Rating: PG-13, for crude and sexual humor, partial nudity, language and some drug references.
It’s a Farrelly brothers movie — and a sequel to a hugely popular Farrelly brothers movie — so you know exactly what you’re getting. Fart jokes and urine jokes. Jokes about genitalia — those of our idiotic heroes and an unsuspecting old lady in a nursing home. Jokes about people of various ethnicities, sexual orientations and physical disabilities. If it’s raunchy and (allegedly) shocking, it’s in here. Jeff Daniels and Jim Carrey return to the roles of Harry and Lloyd, respectively, which they played in the original Dumb and Dumber from 1994. This time, they reunite to go on a road trip in hopes of tracking down the daughter Harry never knew he had, and hopefully finding a spare kidney along the way. They bumble their way from one ridiculous situation to the next and offend everyone they come across. It’s satire! The crude physical comedy, which is the Farrellys’ bread and butter, makes much more sense to me now that my son is 5. Still, the material here is probably best suited for older tweens and up.
Rating: PG-13, for sexual content including suggestive gestures, partial nudity, language and thematic elements.
There are some heavy themes as well as some mature situations in this romantic drama set in the music world from Love & Basketball director Gina Prince-Bythewood. Gugu Mbatha-Raw stars as Noni, a troubled, Rihanna-esque R&B singer on the brink of superstardom. She falls for a hunky member of her security detail (Nate Parker), but their romance conflicts with their individual career ambitions. Beyond the Lights tackles the pressures of fame, mental illness and the music industry’s heightened sexualization of female artists. It also features some strong language, suggestive movements and sex scenes with partial nudity. It’s probably best for 13-year-olds and up.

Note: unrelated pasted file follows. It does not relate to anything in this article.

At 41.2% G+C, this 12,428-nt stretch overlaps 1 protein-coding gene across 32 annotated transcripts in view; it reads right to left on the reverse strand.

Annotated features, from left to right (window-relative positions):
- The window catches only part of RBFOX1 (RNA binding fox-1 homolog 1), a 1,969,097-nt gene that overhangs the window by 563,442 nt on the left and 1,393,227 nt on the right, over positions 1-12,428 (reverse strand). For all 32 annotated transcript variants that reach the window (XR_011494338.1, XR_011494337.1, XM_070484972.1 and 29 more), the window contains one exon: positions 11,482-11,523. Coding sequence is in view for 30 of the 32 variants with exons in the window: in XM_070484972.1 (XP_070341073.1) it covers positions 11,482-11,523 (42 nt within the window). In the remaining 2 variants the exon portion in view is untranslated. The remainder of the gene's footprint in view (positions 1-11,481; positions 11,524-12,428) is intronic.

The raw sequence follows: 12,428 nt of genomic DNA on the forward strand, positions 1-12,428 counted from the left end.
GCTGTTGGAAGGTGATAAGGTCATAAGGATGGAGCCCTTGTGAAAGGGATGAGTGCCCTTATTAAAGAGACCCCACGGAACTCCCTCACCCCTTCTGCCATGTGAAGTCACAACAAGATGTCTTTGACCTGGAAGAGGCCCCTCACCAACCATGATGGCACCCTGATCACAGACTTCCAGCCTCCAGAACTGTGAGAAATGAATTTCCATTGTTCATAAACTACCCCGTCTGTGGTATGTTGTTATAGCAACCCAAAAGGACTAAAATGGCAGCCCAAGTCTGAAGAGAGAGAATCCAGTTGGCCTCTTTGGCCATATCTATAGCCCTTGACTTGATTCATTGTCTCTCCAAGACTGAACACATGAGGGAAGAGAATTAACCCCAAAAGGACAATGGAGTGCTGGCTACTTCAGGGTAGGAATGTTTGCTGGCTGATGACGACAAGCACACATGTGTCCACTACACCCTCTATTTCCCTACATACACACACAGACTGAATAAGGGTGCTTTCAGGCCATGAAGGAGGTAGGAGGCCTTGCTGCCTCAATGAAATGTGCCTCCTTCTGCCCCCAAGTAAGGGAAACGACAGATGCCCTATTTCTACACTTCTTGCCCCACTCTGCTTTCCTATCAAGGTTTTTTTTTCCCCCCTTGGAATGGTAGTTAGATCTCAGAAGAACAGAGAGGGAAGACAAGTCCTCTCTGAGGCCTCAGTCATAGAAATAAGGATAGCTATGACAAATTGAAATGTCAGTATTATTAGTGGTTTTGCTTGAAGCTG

Rating: PG, for adventure action and some mild rude humor.
In case you were wondering, the young Viking Hiccup (voiced with great humor and warmth by Jay Baruchel) has indeed trained his dragon, the playful and loyal Toothless. Now, in this sequel to the 2010 animated hit, dragons are a big part of everyone’s daily life and serve as friendly companions, and they’re all depicted in wondrous color and vibrant detail. But another challenge awaits Hiccup and his buddies: They must conquer a villain (voiced by an intimidating Djimon Hounsou) who wants to kidnap all the dragons and turn them into an army to carry out his nefarious plans. While the movie is lively and thrilling for viewers of all ages, there are some serious themes, daring deeds and dire consequences. Hiccup reconnects with an important figure from his past and watches as another key character dies. My son was 4 ½ when I brought him with me to see this, and he was a bit frightened only by the Hounsou character. The heavier stuff might register more with slightly older kids. This is a great pick for most ages.